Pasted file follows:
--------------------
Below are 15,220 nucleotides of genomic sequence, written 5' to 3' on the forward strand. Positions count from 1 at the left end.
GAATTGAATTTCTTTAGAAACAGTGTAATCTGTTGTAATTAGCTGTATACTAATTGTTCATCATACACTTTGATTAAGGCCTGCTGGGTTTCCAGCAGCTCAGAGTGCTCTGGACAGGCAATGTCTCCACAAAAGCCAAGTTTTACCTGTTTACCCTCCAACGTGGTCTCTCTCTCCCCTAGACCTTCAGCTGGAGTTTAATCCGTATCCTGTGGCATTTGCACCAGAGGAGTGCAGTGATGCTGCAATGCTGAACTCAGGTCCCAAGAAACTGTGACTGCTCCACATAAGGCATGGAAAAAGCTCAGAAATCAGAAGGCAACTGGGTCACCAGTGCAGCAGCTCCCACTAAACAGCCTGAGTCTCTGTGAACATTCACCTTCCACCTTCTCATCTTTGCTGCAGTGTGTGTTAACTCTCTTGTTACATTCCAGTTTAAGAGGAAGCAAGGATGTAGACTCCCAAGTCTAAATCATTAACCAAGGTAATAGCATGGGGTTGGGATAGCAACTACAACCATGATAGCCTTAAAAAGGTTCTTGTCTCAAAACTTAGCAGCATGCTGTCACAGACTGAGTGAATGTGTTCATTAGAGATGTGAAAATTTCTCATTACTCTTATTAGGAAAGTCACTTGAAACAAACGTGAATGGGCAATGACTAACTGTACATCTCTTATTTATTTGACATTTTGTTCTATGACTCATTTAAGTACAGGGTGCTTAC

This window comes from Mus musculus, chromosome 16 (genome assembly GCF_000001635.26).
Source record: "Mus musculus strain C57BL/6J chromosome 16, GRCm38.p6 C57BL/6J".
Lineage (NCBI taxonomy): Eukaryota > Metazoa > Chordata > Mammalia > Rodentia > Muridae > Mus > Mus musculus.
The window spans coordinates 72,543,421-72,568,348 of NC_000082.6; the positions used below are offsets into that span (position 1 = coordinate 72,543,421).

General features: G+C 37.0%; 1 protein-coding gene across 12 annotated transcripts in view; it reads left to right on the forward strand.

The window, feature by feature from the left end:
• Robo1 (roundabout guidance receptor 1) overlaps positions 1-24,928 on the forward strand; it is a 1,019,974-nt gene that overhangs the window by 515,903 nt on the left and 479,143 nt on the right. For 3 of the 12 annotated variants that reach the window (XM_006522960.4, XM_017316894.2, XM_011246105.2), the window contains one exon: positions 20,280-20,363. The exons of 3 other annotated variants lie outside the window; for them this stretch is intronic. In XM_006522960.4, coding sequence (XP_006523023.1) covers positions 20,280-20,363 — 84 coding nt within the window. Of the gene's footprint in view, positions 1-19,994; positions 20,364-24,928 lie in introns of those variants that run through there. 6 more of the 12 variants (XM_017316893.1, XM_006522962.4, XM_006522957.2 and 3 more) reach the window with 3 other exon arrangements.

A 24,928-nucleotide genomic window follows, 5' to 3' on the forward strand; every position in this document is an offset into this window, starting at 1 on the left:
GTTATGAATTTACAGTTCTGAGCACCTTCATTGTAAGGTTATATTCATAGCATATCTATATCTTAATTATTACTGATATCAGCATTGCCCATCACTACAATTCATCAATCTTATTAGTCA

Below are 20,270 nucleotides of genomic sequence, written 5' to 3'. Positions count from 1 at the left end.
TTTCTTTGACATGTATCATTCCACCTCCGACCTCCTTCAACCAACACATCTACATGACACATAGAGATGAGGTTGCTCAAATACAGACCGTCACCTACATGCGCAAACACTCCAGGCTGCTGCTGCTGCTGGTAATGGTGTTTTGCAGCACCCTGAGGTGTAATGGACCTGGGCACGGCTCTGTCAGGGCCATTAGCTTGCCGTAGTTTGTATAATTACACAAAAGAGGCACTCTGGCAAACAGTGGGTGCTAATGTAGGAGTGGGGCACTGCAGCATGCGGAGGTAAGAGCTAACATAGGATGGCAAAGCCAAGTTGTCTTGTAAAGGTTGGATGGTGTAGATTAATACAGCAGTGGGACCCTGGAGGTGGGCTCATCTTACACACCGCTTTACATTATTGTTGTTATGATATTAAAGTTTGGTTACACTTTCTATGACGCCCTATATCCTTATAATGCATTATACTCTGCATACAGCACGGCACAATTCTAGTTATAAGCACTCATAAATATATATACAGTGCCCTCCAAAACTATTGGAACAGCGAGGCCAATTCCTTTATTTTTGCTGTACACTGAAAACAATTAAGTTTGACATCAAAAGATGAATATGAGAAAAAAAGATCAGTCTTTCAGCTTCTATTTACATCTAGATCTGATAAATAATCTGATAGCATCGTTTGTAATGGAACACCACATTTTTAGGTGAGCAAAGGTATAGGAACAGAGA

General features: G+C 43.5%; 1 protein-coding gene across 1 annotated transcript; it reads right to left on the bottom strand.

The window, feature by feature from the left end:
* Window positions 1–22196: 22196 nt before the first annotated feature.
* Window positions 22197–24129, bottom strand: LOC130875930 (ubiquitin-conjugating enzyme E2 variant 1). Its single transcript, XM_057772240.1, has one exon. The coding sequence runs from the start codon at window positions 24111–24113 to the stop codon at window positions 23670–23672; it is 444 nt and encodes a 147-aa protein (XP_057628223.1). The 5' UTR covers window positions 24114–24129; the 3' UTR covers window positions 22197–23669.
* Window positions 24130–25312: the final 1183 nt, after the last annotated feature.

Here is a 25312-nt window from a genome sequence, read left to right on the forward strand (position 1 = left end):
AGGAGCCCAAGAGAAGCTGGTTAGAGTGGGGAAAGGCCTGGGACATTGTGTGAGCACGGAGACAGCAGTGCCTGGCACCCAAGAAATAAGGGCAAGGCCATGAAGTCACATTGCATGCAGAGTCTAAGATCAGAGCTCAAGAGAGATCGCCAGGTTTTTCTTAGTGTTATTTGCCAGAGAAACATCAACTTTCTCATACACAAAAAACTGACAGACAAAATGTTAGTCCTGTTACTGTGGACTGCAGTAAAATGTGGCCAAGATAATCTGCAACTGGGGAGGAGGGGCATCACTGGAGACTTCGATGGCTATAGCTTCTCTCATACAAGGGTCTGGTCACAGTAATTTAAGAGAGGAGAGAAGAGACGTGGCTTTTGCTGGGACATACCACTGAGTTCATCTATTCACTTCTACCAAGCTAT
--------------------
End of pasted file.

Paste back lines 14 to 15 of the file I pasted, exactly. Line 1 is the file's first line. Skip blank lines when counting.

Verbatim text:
General features: G+C 43.5%; 1 protein-coding gene across 1 annotated transcript; it reads right to left on the bottom strand.

The window, feature by feature from the left end: